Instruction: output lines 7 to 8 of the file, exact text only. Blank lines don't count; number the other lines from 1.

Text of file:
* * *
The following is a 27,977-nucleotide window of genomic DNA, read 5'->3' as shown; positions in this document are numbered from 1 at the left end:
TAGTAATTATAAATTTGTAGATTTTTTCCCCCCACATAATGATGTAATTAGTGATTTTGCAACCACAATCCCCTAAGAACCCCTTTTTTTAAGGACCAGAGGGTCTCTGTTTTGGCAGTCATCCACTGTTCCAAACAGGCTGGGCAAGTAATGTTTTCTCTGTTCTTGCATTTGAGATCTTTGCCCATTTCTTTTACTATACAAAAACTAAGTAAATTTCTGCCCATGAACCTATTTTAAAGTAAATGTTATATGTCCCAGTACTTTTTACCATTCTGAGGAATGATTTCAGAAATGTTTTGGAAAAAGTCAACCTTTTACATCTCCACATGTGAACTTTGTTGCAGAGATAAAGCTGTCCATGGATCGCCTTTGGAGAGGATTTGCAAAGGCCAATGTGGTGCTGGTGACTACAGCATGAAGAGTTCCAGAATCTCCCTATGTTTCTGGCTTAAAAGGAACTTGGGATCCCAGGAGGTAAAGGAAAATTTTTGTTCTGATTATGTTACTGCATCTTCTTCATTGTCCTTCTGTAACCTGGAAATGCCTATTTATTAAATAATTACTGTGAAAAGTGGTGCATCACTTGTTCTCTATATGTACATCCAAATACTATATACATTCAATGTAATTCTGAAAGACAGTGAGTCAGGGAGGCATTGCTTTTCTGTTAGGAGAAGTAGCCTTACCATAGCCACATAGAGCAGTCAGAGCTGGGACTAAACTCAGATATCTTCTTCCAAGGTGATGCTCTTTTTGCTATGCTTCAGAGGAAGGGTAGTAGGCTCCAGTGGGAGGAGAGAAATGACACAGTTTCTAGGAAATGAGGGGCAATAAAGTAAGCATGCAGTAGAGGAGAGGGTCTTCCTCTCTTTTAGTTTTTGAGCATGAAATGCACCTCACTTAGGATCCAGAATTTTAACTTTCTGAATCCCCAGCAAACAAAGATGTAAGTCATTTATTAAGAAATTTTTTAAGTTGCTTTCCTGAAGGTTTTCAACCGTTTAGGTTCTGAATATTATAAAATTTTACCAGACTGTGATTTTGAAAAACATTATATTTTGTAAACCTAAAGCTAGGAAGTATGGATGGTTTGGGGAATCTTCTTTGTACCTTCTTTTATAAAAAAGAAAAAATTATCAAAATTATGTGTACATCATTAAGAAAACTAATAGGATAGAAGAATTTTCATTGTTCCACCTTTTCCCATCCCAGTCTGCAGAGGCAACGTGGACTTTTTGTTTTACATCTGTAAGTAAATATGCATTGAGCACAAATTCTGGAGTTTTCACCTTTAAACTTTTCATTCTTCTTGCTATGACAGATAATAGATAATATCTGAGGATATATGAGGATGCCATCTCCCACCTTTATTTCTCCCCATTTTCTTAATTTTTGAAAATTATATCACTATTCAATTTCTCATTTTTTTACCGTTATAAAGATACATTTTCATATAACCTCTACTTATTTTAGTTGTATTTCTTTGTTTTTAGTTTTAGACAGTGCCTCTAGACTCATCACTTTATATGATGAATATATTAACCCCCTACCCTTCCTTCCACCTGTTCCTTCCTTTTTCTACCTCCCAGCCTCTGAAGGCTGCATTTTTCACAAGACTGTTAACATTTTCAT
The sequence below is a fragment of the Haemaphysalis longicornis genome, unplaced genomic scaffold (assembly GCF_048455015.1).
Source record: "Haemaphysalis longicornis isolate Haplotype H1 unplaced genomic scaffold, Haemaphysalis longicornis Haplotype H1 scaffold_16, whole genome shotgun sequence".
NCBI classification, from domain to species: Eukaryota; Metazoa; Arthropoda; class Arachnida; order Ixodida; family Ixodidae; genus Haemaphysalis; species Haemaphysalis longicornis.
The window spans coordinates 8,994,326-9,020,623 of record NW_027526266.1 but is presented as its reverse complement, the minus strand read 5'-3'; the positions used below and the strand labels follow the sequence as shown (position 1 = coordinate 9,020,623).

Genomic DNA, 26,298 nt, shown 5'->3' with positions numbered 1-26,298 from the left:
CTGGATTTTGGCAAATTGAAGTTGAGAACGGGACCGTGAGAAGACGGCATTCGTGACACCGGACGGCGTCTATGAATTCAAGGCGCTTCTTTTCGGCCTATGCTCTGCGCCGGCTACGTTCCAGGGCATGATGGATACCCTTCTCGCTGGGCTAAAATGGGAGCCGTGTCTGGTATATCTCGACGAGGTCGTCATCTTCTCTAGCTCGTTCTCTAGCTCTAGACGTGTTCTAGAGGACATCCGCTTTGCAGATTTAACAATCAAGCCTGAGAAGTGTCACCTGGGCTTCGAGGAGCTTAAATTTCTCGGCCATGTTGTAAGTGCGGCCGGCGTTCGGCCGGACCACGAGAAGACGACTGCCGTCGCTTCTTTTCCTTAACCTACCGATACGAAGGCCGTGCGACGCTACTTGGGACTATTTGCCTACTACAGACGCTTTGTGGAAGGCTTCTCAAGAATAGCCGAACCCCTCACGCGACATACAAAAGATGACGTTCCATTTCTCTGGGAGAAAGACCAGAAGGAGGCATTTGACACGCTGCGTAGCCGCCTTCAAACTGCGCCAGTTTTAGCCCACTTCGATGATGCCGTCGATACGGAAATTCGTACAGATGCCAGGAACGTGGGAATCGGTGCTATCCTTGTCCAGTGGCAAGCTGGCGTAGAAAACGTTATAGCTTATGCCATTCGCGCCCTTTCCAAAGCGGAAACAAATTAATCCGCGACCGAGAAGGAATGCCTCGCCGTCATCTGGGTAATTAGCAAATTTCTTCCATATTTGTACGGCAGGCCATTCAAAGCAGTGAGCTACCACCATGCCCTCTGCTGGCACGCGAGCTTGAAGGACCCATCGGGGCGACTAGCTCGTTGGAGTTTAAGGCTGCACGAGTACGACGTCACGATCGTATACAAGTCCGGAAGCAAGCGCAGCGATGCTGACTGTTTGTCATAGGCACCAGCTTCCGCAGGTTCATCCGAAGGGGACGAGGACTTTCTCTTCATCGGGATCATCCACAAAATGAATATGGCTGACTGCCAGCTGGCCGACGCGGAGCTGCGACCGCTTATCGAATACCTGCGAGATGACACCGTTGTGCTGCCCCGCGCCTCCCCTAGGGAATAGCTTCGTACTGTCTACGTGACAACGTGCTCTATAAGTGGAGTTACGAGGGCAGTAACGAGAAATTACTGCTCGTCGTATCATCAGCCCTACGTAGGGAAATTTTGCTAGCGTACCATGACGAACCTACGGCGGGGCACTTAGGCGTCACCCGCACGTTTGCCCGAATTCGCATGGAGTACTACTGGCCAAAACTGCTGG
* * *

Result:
Genomic DNA, 26,298 nt, shown 5'->3' with positions numbered 1-26,298 from the left:
CTGGATTTTGGCAAATTGAAGTTGAGAACGGGACCGTGAGAAGACGGCATTCGTGACACCGGACGGCGTCTATGAATTCAAGGCGCTTCTTTTCGGCCTATGCTCTGCGCCGGCTACGTTCCAGGGCATGATGGATACCCTTCTCGCTGGGCTAAAATGGGAGCCGTGTCTGGTATATCTCGACGAGGTCGTCATCTTCTCTAGCTCGTTCTCTAGCTCTAGACGTGTTCTAGAGGACATCCGCTTTGCAGATTTAACAATCAAGCCTGAGAAGTGTCACCTGGGCTTCGAGGAGCTTAAATTTCTCGGCCATGTTGTAAGTGCGGCCGGCGTTCGGCCGGACCACGAGAAGACGACTGCCGTCGCTTCTTTTCCTTAACCTACCGATACGAAGGCCGTGCGACGCTACTTGGGACTATTTGCCTACTACAGACGCTTTGTGGAAGGCTTCTCAAGAATAGCCGAACCCCTCACGCGACATACAAAAGATGACGTTCCATTTCTCTGGGAGAAAGACCAGAAGGAGGCATTTGACACGCTGCGTAGCCGCCTTCAAACTGCGCCAGTTTTAGCCCACTTCGATGATGCCGTCGATACGGAAATTCGTACAGATGCCAGGAACGTGGGAATCGGTGCTATCCTTGTCCAGTGGCAAGCTGGCGTAGAAAACGTTATAGCTTATGCCATTCGCGCCCTTTCCAAAGCGGAAACAAATTAATCCGCGACCGAGAAGGAATGCCTCGCCGTCATCTGGGTAATTAGCAAATTTCTTCCATATTTGTACGGCAGGCCATTCAAAGCAGTGAGCTACCACCATGCCCTCTGCTGGCACGCGAGCTTGAAGGACCCATCGGGGCGACTAGCTCGTTGGAGTTTAAGGCTGCACGAGTACGACGTCACGATCGTATACAAGTCCGGAAGCAAGCGCAGCGATGCTGACTGTTTGTCATAGGCACCAGCTTCCGCAGGTTCATCCGAAGGGGACGAGGACTTTCTCTTCATCGGGATCATCCACAAAATGAATATGGCTGACTGCCAGCTGGCCGACGCGGAGCTGCGACCGCTTATCGAATACCTGCGAGATGACACCGTTGTGCTGCCCCGCGCCTCCCCTAGGGAATAGCTTCGTACTGTCTACGTGACAACGTGCTCTATAAGTGGAGTTACGAGGGCAGTAACGAGAAATTACTGCTCGTCGTATCATCAGCCCTACGTAGGGAAATTTTGCTAGCGTACCATGACGAACCTACGGCGGGGCACTTAGGCGTCACCCGCACGTTTGCCCGAATTCGCATGGAGTACTACTGGCCAAAACTGCTGG